Rare fish hunt leads to com­mu­nity ef­fort

Central Otago Mirror - - NEWS -

Cen­tral Otago’s rare na­tive fish are usu­ally des­tined to be fried up in a white­bait pat­tie. But some Cen­tral Otago school pupils and landown­ers are dis­cov­er­ing there is a lot more to the pre­cious galaxiid fresh­wa­ter fish. The Depart­ment of Con­ser­va­tion has teamed up with schools, landown­ers and busi­nesses in the re­gion on its Grow­ing Otago’s Galaxiid (GOG) pro­ject be­ing co-or­di­nated by the depart­ment’s fresh­wa­ter ecol­o­gist Lan Pham. ‘‘We are ask­ing peo­ple what they want to do about pro­tect­ing their lo­cal galaxiid species. ‘‘As fresh­wa­ter re­sources come un­der in­creas­ing pres­sure, it’s a high pri­or­ity for us to raise the pro­file of th­ese fish,’’ Ms Pham said. Two Ran­furly schools, Man­iototo Area and St John’s schools are part of the pro­ject. In a meet-the-galaxiid day in the Lit­tle Kye­burn ear­lier this month stu­dents found Cen­tral Otago round­heads and stream in­ver­te­brates. To find the fish Ms Pham used the elec­tric fish­ing method, putting an elec­tric cur­rent into the wa­ter tem­po­rar­ily stun­ning the fish, al­low­ing them to be caught then re­leased. ‘‘The par­ents and teacher were loving it just as much as the kids, if not more,’’ she said. Cen­tral Otago landown­ers also met Ms Pham to search for round­head galaxi­ids.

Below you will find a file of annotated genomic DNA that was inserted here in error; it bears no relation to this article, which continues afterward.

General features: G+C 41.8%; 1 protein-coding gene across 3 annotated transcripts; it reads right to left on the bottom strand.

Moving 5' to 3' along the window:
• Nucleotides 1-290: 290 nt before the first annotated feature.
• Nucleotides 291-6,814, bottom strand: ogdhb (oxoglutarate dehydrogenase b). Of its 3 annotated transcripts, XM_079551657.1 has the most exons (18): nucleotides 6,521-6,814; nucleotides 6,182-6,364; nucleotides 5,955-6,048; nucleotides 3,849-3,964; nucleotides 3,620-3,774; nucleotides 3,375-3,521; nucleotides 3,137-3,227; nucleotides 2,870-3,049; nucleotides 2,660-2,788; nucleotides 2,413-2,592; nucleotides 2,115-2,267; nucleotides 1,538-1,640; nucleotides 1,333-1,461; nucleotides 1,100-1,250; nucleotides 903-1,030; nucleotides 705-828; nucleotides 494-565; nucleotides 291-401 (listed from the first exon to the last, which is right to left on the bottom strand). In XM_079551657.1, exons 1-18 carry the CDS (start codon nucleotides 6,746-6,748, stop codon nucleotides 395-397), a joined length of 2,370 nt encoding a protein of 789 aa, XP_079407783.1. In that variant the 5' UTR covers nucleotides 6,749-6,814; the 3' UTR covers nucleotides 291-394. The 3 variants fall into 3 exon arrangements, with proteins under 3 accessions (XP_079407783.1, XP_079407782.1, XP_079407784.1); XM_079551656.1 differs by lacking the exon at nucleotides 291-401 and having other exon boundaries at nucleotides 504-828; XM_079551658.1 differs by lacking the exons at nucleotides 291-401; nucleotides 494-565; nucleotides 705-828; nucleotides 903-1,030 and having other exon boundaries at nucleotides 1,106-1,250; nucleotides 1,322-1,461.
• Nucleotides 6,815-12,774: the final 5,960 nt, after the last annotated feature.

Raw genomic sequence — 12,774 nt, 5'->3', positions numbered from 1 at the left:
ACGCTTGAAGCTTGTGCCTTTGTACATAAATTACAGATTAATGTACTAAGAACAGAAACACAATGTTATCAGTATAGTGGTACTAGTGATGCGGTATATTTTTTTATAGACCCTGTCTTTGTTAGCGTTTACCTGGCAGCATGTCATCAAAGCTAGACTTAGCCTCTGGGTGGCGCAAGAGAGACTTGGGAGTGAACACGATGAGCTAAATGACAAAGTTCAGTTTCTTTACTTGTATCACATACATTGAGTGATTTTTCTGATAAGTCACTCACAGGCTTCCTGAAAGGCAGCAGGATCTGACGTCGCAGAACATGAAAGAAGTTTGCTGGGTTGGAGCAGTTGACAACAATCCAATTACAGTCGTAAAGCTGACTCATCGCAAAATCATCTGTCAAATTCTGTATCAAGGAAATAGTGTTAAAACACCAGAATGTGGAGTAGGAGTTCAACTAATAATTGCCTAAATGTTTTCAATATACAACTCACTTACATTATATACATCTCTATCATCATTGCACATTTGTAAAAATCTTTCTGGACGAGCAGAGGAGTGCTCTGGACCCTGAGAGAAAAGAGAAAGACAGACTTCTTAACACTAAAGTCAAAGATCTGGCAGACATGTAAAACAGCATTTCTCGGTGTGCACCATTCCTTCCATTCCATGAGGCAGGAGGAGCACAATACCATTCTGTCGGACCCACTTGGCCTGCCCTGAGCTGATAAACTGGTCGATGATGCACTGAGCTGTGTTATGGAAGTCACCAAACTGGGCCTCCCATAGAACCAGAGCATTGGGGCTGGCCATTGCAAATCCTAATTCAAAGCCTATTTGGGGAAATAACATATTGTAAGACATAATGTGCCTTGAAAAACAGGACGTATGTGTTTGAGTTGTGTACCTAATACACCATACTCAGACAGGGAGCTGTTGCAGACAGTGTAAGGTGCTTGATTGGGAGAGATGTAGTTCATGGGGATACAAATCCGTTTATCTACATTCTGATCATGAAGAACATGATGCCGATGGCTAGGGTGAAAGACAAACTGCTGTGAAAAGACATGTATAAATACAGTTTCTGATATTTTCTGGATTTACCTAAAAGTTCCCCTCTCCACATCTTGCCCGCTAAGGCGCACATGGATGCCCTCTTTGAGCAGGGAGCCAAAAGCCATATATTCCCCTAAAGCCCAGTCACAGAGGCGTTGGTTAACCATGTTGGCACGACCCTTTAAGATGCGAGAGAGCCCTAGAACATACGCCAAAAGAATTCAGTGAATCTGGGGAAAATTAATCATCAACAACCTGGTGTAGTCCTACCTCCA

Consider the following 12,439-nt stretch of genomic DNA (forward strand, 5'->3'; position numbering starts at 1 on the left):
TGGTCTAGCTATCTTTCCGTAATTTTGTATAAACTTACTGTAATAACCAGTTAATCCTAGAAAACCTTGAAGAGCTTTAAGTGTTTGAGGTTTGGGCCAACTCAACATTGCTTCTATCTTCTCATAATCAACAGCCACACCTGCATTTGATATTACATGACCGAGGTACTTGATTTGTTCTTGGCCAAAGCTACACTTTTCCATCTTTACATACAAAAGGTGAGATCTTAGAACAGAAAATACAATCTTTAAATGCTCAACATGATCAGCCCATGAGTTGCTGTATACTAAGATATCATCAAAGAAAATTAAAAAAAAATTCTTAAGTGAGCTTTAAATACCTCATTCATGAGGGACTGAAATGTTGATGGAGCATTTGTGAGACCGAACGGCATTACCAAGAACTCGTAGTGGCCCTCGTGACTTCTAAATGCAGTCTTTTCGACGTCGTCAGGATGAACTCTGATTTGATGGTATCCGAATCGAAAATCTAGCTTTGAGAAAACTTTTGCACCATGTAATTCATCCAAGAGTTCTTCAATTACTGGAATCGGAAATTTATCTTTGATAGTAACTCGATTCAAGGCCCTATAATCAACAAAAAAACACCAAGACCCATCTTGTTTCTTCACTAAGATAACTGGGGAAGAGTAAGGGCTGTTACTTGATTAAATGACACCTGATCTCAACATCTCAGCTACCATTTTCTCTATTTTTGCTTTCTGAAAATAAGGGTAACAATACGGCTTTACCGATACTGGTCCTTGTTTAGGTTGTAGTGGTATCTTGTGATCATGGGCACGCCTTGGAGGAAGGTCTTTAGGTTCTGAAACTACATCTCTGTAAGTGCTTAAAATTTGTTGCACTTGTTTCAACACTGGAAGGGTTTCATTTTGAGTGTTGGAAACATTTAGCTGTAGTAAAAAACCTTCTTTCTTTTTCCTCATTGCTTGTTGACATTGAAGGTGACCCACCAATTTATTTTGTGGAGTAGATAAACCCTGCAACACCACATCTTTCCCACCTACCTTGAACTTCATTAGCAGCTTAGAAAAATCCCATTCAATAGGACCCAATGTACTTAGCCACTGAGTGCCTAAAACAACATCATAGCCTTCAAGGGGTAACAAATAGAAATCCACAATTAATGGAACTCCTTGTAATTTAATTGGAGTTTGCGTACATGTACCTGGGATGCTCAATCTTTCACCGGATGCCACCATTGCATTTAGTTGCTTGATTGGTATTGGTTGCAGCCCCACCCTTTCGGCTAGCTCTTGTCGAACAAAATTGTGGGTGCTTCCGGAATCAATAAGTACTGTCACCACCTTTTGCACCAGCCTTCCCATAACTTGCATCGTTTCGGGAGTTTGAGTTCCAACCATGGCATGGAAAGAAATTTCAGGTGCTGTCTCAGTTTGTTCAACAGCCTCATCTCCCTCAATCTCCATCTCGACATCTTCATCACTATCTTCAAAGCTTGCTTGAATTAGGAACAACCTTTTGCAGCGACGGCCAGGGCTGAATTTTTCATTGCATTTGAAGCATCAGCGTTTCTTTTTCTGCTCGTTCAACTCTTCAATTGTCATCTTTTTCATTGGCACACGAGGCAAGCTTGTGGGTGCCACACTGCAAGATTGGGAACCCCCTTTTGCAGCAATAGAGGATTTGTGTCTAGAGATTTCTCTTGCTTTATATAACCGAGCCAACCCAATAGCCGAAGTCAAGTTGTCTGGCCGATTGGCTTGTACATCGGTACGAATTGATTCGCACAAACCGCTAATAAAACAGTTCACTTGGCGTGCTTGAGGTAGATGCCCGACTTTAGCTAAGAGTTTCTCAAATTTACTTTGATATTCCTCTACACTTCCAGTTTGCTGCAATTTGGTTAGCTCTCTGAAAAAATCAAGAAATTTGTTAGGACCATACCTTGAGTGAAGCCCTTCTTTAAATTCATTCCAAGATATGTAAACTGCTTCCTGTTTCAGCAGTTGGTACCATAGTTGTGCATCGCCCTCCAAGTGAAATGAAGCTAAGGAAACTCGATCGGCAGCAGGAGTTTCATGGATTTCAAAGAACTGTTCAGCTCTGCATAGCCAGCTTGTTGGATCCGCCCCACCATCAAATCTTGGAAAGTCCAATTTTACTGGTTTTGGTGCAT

Gone fish­ing: Depart­ment of Con­ser­va­tion fresh­wa­ter ecol­o­gist Lan Pham and St John’s School pupils on a galaxiid hunt.

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